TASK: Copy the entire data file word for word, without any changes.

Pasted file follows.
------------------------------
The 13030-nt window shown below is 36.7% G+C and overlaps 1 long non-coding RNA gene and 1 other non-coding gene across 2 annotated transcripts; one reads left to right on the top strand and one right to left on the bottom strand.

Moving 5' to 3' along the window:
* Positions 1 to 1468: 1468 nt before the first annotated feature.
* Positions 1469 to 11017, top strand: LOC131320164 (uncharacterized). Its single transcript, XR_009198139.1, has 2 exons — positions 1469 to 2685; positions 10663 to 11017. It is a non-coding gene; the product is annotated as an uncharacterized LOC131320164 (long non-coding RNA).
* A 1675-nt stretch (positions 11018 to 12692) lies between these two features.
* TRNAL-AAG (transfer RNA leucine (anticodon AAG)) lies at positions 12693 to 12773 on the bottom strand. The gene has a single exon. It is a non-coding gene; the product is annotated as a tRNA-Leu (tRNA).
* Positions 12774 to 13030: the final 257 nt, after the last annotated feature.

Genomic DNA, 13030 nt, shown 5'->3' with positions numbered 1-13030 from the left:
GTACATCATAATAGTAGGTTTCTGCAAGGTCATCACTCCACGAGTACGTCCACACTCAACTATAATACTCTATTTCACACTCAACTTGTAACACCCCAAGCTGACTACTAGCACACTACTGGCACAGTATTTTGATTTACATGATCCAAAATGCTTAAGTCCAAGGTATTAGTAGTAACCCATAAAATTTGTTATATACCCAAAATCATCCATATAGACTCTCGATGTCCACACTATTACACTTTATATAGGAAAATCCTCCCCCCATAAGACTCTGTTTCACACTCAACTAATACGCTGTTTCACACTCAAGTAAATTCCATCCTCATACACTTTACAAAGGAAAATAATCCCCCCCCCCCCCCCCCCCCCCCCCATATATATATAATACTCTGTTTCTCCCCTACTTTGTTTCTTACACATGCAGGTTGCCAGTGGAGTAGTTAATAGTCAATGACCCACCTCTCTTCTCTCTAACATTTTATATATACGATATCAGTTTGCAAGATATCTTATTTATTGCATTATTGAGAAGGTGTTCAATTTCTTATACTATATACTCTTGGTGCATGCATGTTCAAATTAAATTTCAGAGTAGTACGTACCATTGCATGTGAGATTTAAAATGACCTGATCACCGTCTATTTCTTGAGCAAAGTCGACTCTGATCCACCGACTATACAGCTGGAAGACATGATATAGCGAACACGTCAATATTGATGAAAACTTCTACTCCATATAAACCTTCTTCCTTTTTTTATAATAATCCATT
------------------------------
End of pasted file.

The 13030-nt window shown below is 36.7% G+C and overlaps 1 long non-coding RNA gene and 1 other non-coding gene across 2 annotated transcripts; one reads left to right on the top strand and one right to left on the bottom strand.

Moving 5' to 3' along the window:
* Positions 1 to 1468: 1468 nt before the first annotated feature.
* Positions 1469 to 11017, top strand: LOC131320164 (uncharacterized). Its single transcript, XR_009198139.1, has 2 exons — positions 1469 to 2685; positions 10663 to 11017. It is a non-coding gene; the product is annotated as an uncharacterized LOC131320164 (long non-coding RNA).
* A 1675-nt stretch (positions 11018 to 12692) lies between these two features.
* TRNAL-AAG (transfer RNA leucine (anticodon AAG)) lies at positions 12693 to 12773 on the bottom strand. The gene has a single exon. It is a non-coding gene; the product is annotated as a tRNA-Leu (tRNA).
* Positions 12774 to 13030: the final 257 nt, after the last annotated feature.

Genomic DNA, 13030 nt, shown 5'->3' with positions numbered 1-13030 from the left:
GTACATCATAATAGTAGGTTTCTGCAAGGTCATCACTCCACGAGTACGTCCACACTCAACTATAATACTCTATTTCACACTCAACTTGTAACACCCCAAGCTGACTACTAGCACACTACTGGCACAGTATTTTGATTTACATGATCCAAAATGCTTAAGTCCAAGGTATTAGTAGTAACCCATAAAATTTGTTATATACCCAAAATCATCCATATAGACTCTCGATGTCCACACTATTACACTTTATATAGGAAAATCCTCCCCCCATAAGACTCTGTTTCACACTCAACTAATACGCTGTTTCACACTCAAGTAAATTCCATCCTCATACACTTTACAAAGGAAAATAATCCCCCCCCCCCCCCCCCCCCCCCCCATATATATATAATACTCTGTTTCTCCCCTACTTTGTTTCTTACACATGCAGGTTGCCAGTGGAGTAGTTAATAGTCAATGACCCACCTCTCTTCTCTCTAACATTTTATATATACGATATCAGTTTGCAAGATATCTTATTTATTGCATTATTGAGAAGGTGTTCAATTTCTTATACTATATACTCTTGGTGCATGCATGTTCAAATTAAATTTCAGAGTAGTACGTACCATTGCATGTGAGATTTAAAATGACCTGATCACCGTCTATTTCTTGAGCAAAGTCGACTCTGATCCACCGACTATACAGCTGGAAGACATGATATAGCGAACACGTCAATATTGATGAAAACTTCTACTCCATATAAACCTTCTTCCTTTTTTTATAATAATCCATT